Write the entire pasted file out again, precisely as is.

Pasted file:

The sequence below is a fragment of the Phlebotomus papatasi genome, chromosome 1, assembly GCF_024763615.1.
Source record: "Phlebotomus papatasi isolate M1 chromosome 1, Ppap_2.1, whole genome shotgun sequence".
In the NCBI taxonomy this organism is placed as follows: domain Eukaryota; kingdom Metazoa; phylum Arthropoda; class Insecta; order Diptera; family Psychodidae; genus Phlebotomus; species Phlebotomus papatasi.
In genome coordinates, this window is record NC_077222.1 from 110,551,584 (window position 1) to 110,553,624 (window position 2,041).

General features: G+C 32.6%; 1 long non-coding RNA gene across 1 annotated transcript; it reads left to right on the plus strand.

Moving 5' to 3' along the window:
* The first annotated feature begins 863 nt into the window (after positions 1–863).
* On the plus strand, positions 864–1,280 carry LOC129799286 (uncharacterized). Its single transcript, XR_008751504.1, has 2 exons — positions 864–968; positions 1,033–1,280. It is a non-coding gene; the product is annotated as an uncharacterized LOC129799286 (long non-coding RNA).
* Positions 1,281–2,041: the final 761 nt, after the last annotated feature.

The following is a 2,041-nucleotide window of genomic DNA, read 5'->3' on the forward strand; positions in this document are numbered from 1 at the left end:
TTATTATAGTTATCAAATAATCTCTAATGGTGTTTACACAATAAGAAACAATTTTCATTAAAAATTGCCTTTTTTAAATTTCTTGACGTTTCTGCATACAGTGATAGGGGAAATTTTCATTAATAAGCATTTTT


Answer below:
The sequence below is a fragment of the Phlebotomus papatasi genome, chromosome 1, assembly GCF_024763615.1.
Source record: "Phlebotomus papatasi isolate M1 chromosome 1, Ppap_2.1, whole genome shotgun sequence".
In the NCBI taxonomy this organism is placed as follows: domain Eukaryota; kingdom Metazoa; phylum Arthropoda; class Insecta; order Diptera; family Psychodidae; genus Phlebotomus; species Phlebotomus papatasi.
In genome coordinates, this window is record NC_077222.1 from 110,551,584 (window position 1) to 110,553,624 (window position 2,041).

General features: G+C 32.6%; 1 long non-coding RNA gene across 1 annotated transcript; it reads left to right on the plus strand.

Moving 5' to 3' along the window:
* The first annotated feature begins 863 nt into the window (after positions 1–863).
* On the plus strand, positions 864–1,280 carry LOC129799286 (uncharacterized). Its single transcript, XR_008751504.1, has 2 exons — positions 864–968; positions 1,033–1,280. It is a non-coding gene; the product is annotated as an uncharacterized LOC129799286 (long non-coding RNA).
* Positions 1,281–2,041: the final 761 nt, after the last annotated feature.

The following is a 2,041-nucleotide window of genomic DNA, read 5'->3' on the forward strand; positions in this document are numbered from 1 at the left end:
TTATTATAGTTATCAAATAATCTCTAATGGTGTTTACACAATAAGAAACAATTTTCATTAAAAATTGCCTTTTTTAAATTTCTTGACGTTTCTGCATACAGTGATAGGGGAAATTTTCATTAATAAGCATTTTT